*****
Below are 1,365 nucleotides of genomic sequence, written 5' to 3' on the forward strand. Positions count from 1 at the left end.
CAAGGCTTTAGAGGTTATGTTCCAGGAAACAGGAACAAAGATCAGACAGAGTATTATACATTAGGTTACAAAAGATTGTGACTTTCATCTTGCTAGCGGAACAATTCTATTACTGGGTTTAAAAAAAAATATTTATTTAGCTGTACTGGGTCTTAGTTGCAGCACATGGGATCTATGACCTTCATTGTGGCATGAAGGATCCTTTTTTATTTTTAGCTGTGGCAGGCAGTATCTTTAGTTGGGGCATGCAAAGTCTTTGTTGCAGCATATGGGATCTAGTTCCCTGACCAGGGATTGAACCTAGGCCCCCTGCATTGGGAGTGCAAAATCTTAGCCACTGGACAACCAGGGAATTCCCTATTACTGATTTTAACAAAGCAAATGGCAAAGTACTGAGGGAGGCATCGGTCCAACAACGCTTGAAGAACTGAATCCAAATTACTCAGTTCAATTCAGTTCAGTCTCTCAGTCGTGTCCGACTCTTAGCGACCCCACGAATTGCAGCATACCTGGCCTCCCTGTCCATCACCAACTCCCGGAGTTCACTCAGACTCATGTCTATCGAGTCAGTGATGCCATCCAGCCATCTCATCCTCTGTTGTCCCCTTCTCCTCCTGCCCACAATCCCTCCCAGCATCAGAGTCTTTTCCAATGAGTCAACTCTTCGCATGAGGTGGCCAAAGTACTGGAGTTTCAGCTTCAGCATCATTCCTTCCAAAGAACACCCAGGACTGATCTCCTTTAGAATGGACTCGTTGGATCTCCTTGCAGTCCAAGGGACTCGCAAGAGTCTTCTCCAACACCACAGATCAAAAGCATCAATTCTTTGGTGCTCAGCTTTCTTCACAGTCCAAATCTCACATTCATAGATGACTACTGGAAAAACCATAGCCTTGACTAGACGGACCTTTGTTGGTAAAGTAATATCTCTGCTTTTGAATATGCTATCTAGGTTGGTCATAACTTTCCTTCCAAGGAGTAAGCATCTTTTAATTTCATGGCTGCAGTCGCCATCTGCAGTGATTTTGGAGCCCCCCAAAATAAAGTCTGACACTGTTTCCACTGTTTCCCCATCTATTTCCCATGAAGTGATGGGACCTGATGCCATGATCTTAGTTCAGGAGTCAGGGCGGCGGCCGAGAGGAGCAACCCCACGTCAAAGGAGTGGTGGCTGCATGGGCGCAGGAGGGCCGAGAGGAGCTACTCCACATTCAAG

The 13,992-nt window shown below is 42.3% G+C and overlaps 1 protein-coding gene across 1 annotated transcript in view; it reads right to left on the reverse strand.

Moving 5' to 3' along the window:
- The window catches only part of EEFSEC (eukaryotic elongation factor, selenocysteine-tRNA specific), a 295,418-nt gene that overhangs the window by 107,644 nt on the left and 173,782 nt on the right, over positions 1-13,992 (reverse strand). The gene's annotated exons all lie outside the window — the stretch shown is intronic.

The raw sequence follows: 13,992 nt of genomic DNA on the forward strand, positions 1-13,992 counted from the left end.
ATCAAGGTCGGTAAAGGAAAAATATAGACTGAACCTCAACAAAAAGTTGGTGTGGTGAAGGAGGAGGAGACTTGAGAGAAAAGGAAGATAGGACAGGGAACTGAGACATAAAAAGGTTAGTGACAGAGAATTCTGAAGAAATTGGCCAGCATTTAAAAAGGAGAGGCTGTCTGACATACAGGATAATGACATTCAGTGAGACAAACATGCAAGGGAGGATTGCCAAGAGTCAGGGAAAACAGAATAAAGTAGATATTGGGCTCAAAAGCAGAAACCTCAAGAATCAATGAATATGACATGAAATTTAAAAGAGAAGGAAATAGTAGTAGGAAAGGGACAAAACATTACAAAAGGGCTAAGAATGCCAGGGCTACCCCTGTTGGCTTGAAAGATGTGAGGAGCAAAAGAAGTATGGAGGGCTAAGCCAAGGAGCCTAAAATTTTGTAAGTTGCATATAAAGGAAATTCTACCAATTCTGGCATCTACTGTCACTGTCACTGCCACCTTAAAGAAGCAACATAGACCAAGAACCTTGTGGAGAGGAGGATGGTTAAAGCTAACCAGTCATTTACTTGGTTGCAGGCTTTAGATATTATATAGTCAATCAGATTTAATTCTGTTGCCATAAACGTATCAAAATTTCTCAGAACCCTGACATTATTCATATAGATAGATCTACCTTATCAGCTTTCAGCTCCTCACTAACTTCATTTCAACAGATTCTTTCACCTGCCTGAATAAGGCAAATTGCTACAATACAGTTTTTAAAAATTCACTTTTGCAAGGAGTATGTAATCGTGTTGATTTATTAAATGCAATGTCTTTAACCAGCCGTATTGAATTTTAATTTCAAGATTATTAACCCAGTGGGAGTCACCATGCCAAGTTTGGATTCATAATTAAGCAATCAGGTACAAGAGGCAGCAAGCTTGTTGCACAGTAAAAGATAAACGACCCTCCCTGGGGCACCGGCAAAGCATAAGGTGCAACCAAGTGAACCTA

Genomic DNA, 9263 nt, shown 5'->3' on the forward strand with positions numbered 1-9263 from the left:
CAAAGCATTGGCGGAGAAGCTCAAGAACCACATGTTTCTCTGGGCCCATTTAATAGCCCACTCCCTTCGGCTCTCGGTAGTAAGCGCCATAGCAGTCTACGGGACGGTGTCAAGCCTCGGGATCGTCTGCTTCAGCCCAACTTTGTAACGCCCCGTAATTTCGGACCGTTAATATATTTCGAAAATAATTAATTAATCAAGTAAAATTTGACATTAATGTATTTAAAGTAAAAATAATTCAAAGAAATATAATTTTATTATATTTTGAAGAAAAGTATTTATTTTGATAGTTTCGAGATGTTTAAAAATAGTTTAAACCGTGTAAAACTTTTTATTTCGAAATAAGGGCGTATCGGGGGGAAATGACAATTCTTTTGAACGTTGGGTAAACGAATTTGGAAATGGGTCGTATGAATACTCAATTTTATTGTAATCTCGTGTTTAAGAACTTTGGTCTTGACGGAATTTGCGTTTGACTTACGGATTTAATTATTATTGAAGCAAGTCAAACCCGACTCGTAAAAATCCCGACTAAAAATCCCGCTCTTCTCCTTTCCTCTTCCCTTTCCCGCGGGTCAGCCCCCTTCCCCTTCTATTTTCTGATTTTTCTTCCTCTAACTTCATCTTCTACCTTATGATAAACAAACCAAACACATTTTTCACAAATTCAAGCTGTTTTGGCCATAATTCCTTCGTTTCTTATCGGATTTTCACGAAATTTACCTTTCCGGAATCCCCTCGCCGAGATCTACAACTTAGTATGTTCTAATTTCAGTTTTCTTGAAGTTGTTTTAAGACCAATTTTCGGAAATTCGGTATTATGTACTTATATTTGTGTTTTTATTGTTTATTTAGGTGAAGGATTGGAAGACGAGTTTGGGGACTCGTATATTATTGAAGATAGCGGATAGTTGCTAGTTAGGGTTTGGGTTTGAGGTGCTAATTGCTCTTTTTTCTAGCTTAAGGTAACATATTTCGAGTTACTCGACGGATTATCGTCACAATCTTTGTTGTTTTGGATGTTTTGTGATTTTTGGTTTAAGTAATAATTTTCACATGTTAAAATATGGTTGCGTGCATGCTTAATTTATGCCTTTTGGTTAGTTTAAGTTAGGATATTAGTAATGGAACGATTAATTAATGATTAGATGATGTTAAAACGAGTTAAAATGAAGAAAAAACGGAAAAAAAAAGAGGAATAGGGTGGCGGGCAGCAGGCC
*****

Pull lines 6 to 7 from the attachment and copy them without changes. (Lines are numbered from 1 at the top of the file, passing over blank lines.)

The raw sequence follows: 13,992 nt of genomic DNA on the forward strand, positions 1-13,992 counted from the left end.
ATCAAGGTCGGTAAAGGAAAAATATAGACTGAACCTCAACAAAAAGTTGGTGTGGTGAAGGAGGAGGAGACTTGAGAGAAAAGGAAGATAGGACAGGGAACTGAGACATAAAAAGGTTAGTGACAGAGAATTCTGAAGAAATTGGCCAGCATTTAAAAAGGAGAGGCTGTCTGACATACAGGATAATGACATTCAGTGAGACAAACATGCAAGGGAGGATTGCCAAGAGTCAGGGAAAACAGAATAAAGTAGATATTGGGCTCAAAAGCAGAAACCTCAAGAATCAATGAATATGACATGAAATTTAAAAGAGAAGGAAATAGTAGTAGGAAAGGGACAAAACATTACAAAAGGGCTAAGAATGCCAGGGCTACCCCTGTTGGCTTGAAAGATGTGAGGAGCAAAAGAAGTATGGAGGGCTAAGCCAAGGAGCCTAAAATTTTGTAAGTTGCATATAAAGGAAATTCTACCAATTCTGGCATCTACTGTCACTGTCACTGCCACCTTAAAGAAGCAACATAGACCAAGAACCTTGTGGAGAGGAGGATGGTTAAAGCTAACCAGTCATTTACTTGGTTGCAGGCTTTAGATATTATATAGTCAATCAGATTTAATTCTGTTGCCATAAACGTATCAAAATTTCTCAGAACCCTGACATTATTCATATAGATAGATCTACCTTATCAGCTTTCAGCTCCTCACTAACTTCATTTCAACAGATTCTTTCACCTGCCTGAATAAGGCAAATTGCTACAATACAGTTTTTAAAAATTCACTTTTGCAAGGAGTATGTAATCGTGTTGATTTATTAAATGCAATGTCTTTAACCAGCCGTATTGAATTTTAATTTCAAGATTATTAACCCAGTGGGAGTCACCATGCCAAGTTTGGATTCATAATTAAGCAATCAGGTACAAGAGGCAGCAAGCTTGTTGCACAGTAAAAGATAAACGACCCTCCCTGGGGCACCGGCAAAGCATAAGGTGCAACCAAGTGAACCTA